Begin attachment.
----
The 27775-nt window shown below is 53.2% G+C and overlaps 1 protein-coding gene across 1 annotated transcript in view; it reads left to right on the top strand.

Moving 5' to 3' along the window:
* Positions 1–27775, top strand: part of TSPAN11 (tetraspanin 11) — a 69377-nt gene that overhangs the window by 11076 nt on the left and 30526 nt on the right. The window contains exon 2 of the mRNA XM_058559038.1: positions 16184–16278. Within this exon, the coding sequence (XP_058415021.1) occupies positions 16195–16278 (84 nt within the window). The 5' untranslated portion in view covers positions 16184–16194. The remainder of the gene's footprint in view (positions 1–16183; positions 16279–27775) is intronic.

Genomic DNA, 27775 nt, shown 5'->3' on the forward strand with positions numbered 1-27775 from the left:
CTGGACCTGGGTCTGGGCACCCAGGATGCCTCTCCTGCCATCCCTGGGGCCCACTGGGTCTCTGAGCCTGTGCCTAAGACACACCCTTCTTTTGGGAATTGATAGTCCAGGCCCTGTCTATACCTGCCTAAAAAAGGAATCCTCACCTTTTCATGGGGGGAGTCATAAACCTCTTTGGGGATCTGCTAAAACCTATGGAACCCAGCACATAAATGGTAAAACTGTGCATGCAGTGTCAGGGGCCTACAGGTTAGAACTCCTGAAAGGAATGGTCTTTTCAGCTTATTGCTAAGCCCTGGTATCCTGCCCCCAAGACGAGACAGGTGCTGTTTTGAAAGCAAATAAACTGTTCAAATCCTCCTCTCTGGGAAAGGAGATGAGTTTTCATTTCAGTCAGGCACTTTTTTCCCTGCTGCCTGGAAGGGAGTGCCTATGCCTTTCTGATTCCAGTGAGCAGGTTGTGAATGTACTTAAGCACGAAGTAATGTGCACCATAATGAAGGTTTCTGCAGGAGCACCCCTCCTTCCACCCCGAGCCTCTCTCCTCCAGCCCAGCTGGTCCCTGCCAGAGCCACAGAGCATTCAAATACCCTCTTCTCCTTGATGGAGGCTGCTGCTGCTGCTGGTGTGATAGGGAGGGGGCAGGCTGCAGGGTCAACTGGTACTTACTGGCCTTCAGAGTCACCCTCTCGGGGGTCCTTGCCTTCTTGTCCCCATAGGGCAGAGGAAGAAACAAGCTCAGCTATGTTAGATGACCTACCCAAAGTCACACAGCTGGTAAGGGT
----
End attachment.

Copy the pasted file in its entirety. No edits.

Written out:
The 27775-nt window shown below is 53.2% G+C and overlaps 1 protein-coding gene across 1 annotated transcript in view; it reads left to right on the top strand.

Moving 5' to 3' along the window:
* Positions 1–27775, top strand: part of TSPAN11 (tetraspanin 11) — a 69377-nt gene that overhangs the window by 11076 nt on the left and 30526 nt on the right. The window contains exon 2 of the mRNA XM_058559038.1: positions 16184–16278. Within this exon, the coding sequence (XP_058415021.1) occupies positions 16195–16278 (84 nt within the window). The 5' untranslated portion in view covers positions 16184–16194. The remainder of the gene's footprint in view (positions 1–16183; positions 16279–27775) is intronic.

Genomic DNA, 27775 nt, shown 5'->3' on the forward strand with positions numbered 1-27775 from the left:
CTGGACCTGGGTCTGGGCACCCAGGATGCCTCTCCTGCCATCCCTGGGGCCCACTGGGTCTCTGAGCCTGTGCCTAAGACACACCCTTCTTTTGGGAATTGATAGTCCAGGCCCTGTCTATACCTGCCTAAAAAAGGAATCCTCACCTTTTCATGGGGGGAGTCATAAACCTCTTTGGGGATCTGCTAAAACCTATGGAACCCAGCACATAAATGGTAAAACTGTGCATGCAGTGTCAGGGGCCTACAGGTTAGAACTCCTGAAAGGAATGGTCTTTTCAGCTTATTGCTAAGCCCTGGTATCCTGCCCCCAAGACGAGACAGGTGCTGTTTTGAAAGCAAATAAACTGTTCAAATCCTCCTCTCTGGGAAAGGAGATGAGTTTTCATTTCAGTCAGGCACTTTTTTCCCTGCTGCCTGGAAGGGAGTGCCTATGCCTTTCTGATTCCAGTGAGCAGGTTGTGAATGTACTTAAGCACGAAGTAATGTGCACCATAATGAAGGTTTCTGCAGGAGCACCCCTCCTTCCACCCCGAGCCTCTCTCCTCCAGCCCAGCTGGTCCCTGCCAGAGCCACAGAGCATTCAAATACCCTCTTCTCCTTGATGGAGGCTGCTGCTGCTGCTGGTGTGATAGGGAGGGGGCAGGCTGCAGGGTCAACTGGTACTTACTGGCCTTCAGAGTCACCCTCTCGGGGGTCCTTGCCTTCTTGTCCCCATAGGGCAGAGGAAGAAACAAGCTCAGCTATGTTAGATGACCTACCCAAAGTCACACAGCTGGTAAGGGT